College students aim for lucrative jobs, but are forgetting soft skills
College students continue to eye the tech sector as a core route to a lucrative career, despite the avalanche of layoffs that have hit the sector lately. But educators and talent experts are concerned that the race to land a spot in hard-skill industries like tech, is coming at the expense of soft skills — still a must-have for any workplace.
“Engineering, technology, data analytics is absolutely huge right now,” said Dr. Larry G. Straub, associate professor of management at Newman University, and author and researcher who speaks to companies and organizations struggling to manage in increasingly convulsive environments. “We’ve had to create a new program around data analytics and we have a specialization in our MBA program. I know a lot of students who would like to go in those areas.”
A recent analysis by e-learning provider Forage found that students are prioritizing certain majors and skills to ensure an ROI on their education. Looking at the most recent data from the National Center for Education Statistics and the Bureau of Labor Statistics, it’s clear that the most popular college majors are in the most lucrative fields. That includes everything from business and health care to computer science and technology.
“Those fields are aligned with market demand and can lead to high-paying entry-level jobs in some of the fastest-growing industries,” said Jenna Bellassai, Forage’s lead data reporter. “The layoffs don’t indicate there will be a shortage in tech roles, because companies across industries need employees that have tech skills.”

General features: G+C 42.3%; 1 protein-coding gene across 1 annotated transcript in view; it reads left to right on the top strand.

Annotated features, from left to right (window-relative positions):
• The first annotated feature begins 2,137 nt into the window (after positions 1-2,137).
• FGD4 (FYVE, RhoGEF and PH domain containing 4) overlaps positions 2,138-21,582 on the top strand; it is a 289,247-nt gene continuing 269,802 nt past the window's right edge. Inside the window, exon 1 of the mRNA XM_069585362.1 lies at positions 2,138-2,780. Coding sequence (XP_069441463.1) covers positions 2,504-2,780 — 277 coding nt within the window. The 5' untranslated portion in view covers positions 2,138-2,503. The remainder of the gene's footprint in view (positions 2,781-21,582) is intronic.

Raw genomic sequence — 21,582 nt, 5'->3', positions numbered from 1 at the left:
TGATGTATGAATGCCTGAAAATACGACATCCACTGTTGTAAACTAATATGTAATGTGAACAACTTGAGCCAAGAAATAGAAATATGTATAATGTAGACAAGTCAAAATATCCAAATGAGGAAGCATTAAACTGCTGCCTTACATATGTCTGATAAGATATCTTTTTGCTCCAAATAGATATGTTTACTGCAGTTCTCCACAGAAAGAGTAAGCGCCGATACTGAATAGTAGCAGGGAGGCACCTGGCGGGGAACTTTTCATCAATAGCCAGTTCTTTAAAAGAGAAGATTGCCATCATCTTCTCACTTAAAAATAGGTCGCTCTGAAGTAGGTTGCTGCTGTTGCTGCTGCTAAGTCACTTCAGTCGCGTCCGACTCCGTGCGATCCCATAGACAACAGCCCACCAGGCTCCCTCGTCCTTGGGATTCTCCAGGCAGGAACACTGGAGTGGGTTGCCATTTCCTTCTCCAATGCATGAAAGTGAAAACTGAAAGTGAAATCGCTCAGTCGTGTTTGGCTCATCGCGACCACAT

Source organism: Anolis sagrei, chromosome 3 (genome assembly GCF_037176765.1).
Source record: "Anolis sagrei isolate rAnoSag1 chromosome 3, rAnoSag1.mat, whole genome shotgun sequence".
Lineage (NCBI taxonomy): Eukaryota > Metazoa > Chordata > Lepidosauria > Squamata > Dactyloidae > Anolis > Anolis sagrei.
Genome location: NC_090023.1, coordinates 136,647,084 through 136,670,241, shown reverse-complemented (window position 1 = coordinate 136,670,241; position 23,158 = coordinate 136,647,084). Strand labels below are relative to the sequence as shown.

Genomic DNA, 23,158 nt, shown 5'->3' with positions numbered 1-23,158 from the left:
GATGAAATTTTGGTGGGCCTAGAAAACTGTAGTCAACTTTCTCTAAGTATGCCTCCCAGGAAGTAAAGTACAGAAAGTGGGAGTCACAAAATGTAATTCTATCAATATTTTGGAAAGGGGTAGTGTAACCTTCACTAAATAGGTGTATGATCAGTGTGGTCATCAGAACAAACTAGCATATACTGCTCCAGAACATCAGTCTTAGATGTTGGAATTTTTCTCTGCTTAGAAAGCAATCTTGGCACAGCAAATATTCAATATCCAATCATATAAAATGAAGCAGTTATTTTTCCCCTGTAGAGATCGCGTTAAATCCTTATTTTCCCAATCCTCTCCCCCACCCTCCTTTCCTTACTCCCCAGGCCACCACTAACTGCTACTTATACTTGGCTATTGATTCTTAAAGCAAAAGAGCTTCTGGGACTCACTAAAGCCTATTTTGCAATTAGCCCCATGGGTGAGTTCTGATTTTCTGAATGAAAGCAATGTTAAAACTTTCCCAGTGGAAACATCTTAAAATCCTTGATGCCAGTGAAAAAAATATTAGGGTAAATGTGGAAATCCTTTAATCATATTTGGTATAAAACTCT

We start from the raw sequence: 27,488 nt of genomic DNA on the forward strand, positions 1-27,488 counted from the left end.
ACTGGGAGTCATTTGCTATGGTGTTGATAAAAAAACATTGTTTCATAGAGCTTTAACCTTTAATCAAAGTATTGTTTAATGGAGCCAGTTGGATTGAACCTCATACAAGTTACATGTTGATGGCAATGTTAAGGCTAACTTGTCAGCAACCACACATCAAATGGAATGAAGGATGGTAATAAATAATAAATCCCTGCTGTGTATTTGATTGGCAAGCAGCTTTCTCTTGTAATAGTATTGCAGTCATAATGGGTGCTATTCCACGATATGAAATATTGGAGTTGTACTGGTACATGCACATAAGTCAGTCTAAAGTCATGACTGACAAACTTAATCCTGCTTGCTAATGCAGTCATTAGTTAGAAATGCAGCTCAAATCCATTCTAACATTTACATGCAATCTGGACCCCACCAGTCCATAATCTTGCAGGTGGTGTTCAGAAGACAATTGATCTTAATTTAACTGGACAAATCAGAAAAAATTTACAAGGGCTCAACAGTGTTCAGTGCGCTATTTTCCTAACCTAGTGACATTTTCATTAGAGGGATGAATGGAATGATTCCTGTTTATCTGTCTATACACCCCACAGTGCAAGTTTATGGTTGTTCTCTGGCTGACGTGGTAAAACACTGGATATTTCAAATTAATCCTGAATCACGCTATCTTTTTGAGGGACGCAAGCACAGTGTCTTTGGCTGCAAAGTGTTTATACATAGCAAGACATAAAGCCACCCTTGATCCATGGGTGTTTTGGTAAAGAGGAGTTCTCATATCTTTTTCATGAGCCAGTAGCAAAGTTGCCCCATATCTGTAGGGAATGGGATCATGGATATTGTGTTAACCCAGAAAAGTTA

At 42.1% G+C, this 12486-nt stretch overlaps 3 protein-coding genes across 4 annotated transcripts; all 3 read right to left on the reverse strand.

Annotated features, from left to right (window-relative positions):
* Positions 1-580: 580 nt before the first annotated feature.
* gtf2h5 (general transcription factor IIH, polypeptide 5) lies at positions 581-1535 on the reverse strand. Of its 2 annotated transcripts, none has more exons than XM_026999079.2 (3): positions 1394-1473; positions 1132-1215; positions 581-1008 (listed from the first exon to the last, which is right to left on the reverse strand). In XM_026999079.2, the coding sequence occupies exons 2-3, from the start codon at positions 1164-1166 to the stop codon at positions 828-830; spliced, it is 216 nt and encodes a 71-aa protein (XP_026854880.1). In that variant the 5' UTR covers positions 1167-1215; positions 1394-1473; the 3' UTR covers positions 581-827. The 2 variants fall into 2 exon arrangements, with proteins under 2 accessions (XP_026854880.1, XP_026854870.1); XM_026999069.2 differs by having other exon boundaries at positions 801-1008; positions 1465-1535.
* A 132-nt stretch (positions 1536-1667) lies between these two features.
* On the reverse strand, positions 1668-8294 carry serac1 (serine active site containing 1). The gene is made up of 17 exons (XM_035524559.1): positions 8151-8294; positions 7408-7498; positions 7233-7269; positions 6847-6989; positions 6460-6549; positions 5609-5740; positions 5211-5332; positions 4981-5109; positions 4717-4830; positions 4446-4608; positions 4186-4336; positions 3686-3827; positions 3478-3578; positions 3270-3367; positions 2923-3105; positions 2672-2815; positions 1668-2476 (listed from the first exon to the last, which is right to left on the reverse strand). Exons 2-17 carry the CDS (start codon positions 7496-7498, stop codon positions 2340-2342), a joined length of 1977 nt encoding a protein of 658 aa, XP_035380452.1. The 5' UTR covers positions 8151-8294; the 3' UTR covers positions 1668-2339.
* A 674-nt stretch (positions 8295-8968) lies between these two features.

It makes sense for Gen Z, who worry about the economy and their overall financial health, to choose a path that promises a solid salary, especially with the rising costs of college that make people question if it’s even worth it or if they should pursue an apprenticeship instead.
“The cost of college is so high, and then you’ll see a lot of students getting jobs that they didn’t even really need a degree for,” said Kelly Palmer, chief learning and talent officer at Degreed. “That debate continues to go on.”
According to the Education Data Initiative, the median debt in 2022 for a bachelor’s degree in computer and information sciences was $24,010. The median debt for a master’s degree in computer engineering was $42,650.
While people who do decide to pursue a degree continue to show interest in more lucrative careers, labor forecasts predict jobs in humanities, social sciences, history and education will have continued tepid growth and wage stagnation between 2021 and 2031. Employment in arts and design jobs, for instance, will grow 2% from 2021 to 2031, which is slower than the average growth rate across all occupations (5%), resulting in only 20,500 new jobs over the decade. During that same timeframe, employment in media and communication will grow 6% (68,600 new jobs). Employment in education, training, and library occupations will grow 7% (658,200 new jobs), slightly above the average.